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'An opportunity for independence' | Waxhaw group supports veterans with dogs tailored for service

Project 2 Heal aims at cutting down how long veterans have to wait for service dogs.

WAXHAW, N.C. — Editor's note: While nothing graphic is shared in this article, the topic of veteran suicide is discussed briefly. The end of this article features links to resources if you or a loved one are in crisis and need help.

They look like little fuzzballs now, but the Labrador puppies wiggling and playing in their pens at Project 2 Heal headquarters could soon grow into lifelines for veterans in need.

The Waxhaw-based organization, which breeds puppies specifically for service dog organizations, started as just a hobby for Charlie Petrizzo and his wife in 2005 and grew into its non-profit status in 2011.

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Petrizzo said the group's main goal is to help veterans with post-traumatic stress disorder (PTSD) by delivering service-reliable puppies to organizations that can train them for important emotional and physical support, hopefully cutting down on the wait times for these types of animals.

"A service dog reduces those very symptoms that can lead a veteran to suicidal ideation," Petrizzo said. "So that's why they're important for veterans with PTSD, but also for veterans with loss of limb, they provide an opportunity for independence through mobility."

Credit: WCNC

According to a 2021 Department of Veterans Affairs study, the suicide rate among veterans rose nearly 36% from 2001 to 2019. The last year of data in the report was 2019 and shows more than 6,200 veterans took their own lives that year.

Petrizzo said Project 2 Heal fills a void for service dog training programs, which can't always draw from shelters. He said while dogs from shelters can make incredible family pets, they might not always meet service-specific needs.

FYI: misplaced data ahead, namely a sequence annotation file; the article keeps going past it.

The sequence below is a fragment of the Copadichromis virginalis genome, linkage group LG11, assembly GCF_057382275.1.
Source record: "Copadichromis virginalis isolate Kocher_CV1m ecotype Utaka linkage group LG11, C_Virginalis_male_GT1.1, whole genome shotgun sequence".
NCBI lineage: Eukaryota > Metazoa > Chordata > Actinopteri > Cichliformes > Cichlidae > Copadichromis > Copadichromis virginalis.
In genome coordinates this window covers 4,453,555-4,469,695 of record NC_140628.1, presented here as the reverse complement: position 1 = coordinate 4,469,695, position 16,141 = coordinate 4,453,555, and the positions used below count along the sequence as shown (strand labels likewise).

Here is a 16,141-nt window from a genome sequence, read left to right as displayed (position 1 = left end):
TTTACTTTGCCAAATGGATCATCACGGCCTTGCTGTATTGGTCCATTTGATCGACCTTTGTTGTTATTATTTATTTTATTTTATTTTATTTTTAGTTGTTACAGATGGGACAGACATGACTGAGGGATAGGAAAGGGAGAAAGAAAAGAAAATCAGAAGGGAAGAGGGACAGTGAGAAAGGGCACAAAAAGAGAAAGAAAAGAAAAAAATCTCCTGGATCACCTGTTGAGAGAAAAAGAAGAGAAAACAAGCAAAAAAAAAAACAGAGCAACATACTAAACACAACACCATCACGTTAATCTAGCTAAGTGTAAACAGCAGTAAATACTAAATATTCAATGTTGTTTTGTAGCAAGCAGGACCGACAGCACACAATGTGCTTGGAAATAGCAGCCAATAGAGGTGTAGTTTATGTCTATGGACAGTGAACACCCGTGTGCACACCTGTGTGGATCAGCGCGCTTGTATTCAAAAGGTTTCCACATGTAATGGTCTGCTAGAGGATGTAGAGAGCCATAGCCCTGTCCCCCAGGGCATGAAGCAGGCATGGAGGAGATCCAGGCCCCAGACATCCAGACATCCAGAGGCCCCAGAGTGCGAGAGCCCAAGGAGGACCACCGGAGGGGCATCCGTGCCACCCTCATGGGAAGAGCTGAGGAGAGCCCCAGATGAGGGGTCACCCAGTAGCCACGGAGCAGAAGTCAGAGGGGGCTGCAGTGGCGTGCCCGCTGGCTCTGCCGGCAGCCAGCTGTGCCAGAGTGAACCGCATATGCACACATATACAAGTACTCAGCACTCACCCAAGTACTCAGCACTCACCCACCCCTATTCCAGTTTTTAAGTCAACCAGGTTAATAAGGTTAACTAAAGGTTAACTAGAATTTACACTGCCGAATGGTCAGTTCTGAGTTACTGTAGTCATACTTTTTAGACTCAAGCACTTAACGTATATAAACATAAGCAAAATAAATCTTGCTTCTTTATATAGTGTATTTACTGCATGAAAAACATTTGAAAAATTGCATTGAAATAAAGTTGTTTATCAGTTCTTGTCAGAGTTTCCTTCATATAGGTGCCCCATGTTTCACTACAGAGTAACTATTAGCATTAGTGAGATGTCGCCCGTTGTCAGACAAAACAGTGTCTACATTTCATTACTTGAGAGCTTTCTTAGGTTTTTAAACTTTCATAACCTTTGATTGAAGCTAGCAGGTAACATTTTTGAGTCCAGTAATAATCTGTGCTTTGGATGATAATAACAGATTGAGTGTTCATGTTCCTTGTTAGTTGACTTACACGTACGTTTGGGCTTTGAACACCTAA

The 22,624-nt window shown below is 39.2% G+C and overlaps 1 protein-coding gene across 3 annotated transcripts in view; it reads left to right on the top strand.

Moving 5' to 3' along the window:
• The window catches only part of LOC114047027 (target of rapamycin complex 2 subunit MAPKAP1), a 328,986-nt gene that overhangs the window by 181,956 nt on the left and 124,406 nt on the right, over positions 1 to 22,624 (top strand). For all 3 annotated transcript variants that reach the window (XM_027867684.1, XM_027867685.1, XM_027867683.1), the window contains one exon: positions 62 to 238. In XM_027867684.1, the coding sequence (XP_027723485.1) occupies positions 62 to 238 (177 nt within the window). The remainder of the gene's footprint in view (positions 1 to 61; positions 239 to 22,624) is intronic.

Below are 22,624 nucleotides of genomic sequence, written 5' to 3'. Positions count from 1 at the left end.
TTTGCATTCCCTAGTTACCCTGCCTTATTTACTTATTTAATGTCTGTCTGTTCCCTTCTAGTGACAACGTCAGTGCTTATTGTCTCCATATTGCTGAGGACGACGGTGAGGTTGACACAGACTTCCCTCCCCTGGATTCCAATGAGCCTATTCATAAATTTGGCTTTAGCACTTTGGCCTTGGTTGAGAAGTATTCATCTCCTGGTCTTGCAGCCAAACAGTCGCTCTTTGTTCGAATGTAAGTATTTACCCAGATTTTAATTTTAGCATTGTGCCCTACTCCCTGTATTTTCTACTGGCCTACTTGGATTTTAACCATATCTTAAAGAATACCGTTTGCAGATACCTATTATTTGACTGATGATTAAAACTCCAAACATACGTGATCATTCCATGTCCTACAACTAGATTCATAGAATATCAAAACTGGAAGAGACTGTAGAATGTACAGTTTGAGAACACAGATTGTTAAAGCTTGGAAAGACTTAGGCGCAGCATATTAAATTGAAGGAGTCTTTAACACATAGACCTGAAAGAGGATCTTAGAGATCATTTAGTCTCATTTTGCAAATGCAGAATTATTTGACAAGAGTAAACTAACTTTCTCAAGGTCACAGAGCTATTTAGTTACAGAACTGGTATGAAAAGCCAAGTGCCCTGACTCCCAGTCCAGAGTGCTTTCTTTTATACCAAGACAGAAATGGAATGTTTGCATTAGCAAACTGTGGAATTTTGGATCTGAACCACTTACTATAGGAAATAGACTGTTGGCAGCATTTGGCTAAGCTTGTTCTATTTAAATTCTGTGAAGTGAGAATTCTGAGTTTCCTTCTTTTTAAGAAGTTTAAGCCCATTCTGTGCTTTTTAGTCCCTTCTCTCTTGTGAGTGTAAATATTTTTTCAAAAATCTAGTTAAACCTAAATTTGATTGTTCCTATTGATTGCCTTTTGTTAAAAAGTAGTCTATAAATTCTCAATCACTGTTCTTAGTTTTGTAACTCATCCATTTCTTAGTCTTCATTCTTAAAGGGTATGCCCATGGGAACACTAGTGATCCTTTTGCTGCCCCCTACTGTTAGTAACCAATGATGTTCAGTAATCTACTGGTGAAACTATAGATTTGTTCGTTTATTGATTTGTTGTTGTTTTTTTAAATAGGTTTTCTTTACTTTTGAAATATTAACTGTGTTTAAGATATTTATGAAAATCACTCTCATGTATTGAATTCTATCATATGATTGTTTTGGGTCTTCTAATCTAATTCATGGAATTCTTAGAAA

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"Most organizations don't have a breeding program, and so this is what leads to the very long wait for service dogs, especially for our veterans today, who are waiting for years," Petrizzo said.

Anyone can support the Project 2 Heal cause, which is accepting donations of money, purchases from its supply wish list, and new volunteers.

Visit the organization's website to learn more.

If you or a loved one are facing thoughts of suicide or self-harm, there is help readily available. You can call Suicide and Crisis Lifeline at 988 and then press 1 for veterans resources or chat with them online. There are also resources in North Carolina available here and in South Carolina available here.

Veterans and their loved ones can also chat directly with the Veterans Crisis Line online, or by texting 838255.

Contact Vanessa Ruffes at vruffes@wcnc.com and follow her on FacebookTwitter and Instagram

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